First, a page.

California Professional Exemption

California Professional Exemption Law

Note: If you satisfy the requirements below for the CA Professional Exemption, then your employer does NOT have to pay you overtime or provide you with meal or rest periods.

“Professional” employees are exempt under California law. The Industrial Welfare Commission’s Wage Orders establish the professional exemption. For example, IWC Wage Order 4-2001 states:

Professional Exemption. A person employed in a professional capacity means any employee who meets all of the following
requirements:

(a) Who is licensed or certified by the State of California and is primarily engaged in the practice of one of the following recognized professions: law, medicine, dentistry, optometry, architecture, engineering, teaching, or accounting; or

(b) Who is primarily engaged in an occupation commonly recognized as a learned or artistic profession. For the purposes of this subsection, “learned or artistic profession” means an employee who is primarily engaged in the performance of:

(i) Work requiring knowledge of an advanced type in a field or science or learning customarily acquired by a prolonged course of specialized intellectual instruction and study, as distinguished from a general academic education and from an apprenticeship, and from training in the performance of routine mental, manual, or physical processes, or work that is an essential part of or necessarily incident to any of the above work; or

(ii) Work that is original and creative in character in a recognized field of artistic endeavor (as opposed to work which can be produced by a person endowed with general manual or intellectual ability and training), and the result of which depends primarily on the invention, imagination, or talent of the employee or work that is an essential part of or necessarily incident to any of the above work; and

(iii) Whose work is predominantly intellectual and varied in character (as opposed to routine mental, manual, mechanical, or physical work) and is of such character that the output produced or the result accomplished cannot be standardized in relation to a given period of time.

(c) Who customarily and regularly exercises discretion and independent judgment in the performance of duties set forth in subparagraphs (a) and (b).

(d) Who earns a monthly salary equivalent to no less than two (2) times the state minimum wage for full-time employment. Full-time employment is defined in Labor Code Section 515 (c) as 40 hours per week.

(e) Subparagraph (b) above is intended to be construed in accordance with the following provisions of federal law as they existed as of the date of this wage order: 29 C.F.R. Sections 541.207, 541.301(a)-(d), 541.302, 541.306, 541.307, 541.308, and 541.310.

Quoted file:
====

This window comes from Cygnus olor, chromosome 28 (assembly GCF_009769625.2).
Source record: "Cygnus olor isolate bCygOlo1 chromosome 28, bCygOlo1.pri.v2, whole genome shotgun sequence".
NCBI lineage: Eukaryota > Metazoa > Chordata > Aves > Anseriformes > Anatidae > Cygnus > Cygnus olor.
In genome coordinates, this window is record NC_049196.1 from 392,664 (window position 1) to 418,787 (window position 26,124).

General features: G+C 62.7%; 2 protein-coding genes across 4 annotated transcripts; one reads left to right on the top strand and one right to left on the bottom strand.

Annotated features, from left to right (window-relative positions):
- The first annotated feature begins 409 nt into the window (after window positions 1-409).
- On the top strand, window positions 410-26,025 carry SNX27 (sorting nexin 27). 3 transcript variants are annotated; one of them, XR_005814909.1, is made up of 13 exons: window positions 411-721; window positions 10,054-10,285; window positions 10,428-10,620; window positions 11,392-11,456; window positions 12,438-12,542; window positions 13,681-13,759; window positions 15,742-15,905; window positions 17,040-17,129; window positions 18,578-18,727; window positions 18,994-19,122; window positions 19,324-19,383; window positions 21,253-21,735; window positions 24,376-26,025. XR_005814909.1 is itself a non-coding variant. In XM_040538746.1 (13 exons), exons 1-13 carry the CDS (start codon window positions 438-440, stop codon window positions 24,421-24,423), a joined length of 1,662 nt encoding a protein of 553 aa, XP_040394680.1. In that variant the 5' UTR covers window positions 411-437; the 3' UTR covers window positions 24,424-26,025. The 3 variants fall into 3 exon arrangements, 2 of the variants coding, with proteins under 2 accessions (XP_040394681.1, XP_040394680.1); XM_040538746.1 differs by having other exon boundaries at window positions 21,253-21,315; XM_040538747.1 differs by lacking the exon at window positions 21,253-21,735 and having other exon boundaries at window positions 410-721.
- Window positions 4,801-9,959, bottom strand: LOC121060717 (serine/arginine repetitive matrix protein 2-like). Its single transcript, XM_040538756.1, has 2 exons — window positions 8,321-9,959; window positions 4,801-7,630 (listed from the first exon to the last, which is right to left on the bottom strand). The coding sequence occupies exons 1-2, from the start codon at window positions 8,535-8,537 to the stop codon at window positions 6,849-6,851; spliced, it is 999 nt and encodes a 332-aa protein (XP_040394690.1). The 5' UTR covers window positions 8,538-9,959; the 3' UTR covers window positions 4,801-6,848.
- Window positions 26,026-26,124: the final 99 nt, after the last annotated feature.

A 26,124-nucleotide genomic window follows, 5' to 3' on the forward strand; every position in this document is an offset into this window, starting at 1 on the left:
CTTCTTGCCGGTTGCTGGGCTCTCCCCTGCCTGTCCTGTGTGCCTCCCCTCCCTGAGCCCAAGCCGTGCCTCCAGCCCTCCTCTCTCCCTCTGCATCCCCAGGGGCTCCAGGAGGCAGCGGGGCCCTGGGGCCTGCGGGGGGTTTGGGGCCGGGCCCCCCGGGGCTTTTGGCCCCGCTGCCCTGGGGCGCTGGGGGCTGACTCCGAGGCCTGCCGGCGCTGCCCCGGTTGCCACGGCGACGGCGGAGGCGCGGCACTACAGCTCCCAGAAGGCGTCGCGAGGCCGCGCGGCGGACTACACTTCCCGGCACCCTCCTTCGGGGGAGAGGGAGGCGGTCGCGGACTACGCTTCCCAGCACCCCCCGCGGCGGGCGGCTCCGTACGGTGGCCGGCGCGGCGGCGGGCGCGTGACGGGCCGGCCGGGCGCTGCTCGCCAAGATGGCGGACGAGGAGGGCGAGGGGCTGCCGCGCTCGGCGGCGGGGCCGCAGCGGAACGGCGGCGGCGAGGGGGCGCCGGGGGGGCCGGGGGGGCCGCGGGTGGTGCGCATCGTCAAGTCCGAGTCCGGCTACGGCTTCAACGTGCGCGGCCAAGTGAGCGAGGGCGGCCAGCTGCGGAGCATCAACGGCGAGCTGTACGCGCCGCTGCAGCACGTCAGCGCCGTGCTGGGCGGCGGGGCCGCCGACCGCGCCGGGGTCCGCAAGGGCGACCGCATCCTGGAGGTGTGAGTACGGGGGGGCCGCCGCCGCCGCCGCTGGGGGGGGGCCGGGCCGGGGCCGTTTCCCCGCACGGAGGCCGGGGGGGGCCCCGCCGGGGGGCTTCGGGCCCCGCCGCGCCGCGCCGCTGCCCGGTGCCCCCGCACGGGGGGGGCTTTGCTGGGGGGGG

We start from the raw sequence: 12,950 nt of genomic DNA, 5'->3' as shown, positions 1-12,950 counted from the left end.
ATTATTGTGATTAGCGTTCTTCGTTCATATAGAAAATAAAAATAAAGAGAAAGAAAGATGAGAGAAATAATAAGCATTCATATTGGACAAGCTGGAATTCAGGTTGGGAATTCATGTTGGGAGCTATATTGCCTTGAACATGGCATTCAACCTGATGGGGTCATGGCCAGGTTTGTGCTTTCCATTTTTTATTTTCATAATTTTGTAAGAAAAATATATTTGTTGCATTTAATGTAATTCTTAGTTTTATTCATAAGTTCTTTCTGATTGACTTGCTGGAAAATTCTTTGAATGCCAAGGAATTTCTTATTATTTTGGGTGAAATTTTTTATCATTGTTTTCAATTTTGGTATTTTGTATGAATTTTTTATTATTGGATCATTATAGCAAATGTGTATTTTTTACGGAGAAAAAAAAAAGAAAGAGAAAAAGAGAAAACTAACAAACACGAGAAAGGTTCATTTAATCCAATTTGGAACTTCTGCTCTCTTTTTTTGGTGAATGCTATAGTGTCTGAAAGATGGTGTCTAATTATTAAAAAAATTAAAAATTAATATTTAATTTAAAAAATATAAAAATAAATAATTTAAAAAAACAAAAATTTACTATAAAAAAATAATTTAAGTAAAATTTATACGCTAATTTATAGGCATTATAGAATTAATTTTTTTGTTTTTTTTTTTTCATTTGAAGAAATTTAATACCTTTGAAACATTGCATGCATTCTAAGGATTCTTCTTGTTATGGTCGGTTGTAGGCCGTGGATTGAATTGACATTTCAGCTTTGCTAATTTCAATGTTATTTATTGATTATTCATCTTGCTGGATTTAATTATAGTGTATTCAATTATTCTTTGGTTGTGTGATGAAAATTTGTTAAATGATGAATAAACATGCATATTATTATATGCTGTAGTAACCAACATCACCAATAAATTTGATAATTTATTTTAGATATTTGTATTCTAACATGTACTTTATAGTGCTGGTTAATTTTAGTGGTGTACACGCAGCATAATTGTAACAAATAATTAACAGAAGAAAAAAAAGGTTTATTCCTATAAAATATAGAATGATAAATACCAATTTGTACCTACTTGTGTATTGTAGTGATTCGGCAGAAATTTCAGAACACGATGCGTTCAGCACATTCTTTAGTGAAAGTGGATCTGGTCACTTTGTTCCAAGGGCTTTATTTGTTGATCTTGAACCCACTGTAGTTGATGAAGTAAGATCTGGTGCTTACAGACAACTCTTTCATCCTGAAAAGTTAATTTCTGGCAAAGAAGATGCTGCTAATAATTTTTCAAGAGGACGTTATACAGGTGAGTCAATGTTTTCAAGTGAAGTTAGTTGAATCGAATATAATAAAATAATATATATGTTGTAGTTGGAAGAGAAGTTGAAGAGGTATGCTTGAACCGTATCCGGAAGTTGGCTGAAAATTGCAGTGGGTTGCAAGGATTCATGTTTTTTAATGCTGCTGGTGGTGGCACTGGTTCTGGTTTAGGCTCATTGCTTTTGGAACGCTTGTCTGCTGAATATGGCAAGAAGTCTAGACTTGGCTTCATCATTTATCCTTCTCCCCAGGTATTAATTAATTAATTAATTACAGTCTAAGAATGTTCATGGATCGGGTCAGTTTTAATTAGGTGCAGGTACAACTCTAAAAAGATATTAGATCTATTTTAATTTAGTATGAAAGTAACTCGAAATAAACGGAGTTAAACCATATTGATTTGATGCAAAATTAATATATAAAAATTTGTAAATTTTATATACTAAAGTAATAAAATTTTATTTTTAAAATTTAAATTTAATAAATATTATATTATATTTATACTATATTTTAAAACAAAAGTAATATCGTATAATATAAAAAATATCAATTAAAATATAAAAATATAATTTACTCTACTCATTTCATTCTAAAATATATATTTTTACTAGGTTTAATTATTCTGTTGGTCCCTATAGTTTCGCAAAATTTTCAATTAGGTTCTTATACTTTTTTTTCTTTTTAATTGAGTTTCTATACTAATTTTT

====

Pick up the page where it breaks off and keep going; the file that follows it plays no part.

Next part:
[Click here for the remaining portion of Wage Order 4-2001. Under construction.]

In determining which activities constitute exempt professional work and for examples of exempt and non-exempt professional job duties, the IWC has chosen to utilize the provisions of certain specified Federal Regulations. Those Federal Regulations interpreting the California professional exemption can be found here.

CA Professional Exemption Analysis

The requirements of the administrative exemption are:

1. You have to work in a qualifying “professional” job (one of the following two types of job):

  • You must be a LICENSED professional in one of the following professions:
    • Licensed Lawyers
    • Licensed Doctors
    • Licensed Dentists
    • Licensed Architects
    • Licensed Teachers
    • Licensed Engineers
    • Licensed Optometrists
  • OR you must work in a learned or artistic profession. Click here for examples of learned or artistic professionals [under construction].

2. You must have discretion and independent judgment.

  • All “exempt” professional employees must customarily and regularly exercise discretion and independent judgment in the performance of their job. Click here for examples of work that requires discretion and independent judgment.

3. You must earn a salary of at least twice the minimum wage.

  • All exempt professional employees must earn a salary of at least the minimum wage. At the current minimum wage, the yearly salary for an exempt administrative employee must be at least $33,280.

Who is NOT an exempt professional employee?

Under the wage orders, the following types of employees are NOT exempt professionals (though they may be exempt administrative or executive employees):

  • Anyone making less than twice the current minimum wage is nonexempt
  • Workers paid by the hour are nonexempt. (Except for some doctors and computer software engineers, that is.)
  • Unlicensed lawyers are nonexempt
  • Unlicensed doctors, dentists, and optometrists are nonexempt
  • Unlicensed architects are nonexempt
  • Unlicensed engineers are nonexempt
  • Unlicensed teachers are nonexempt (what is considered teaching under the Wage Orders? [Under Construction]
  • Unlicensed accountants are nonexempt
  • Pharmacists are nonexempt
  • Registered nurses are nonexempt, but some nurses are exempt [under construction]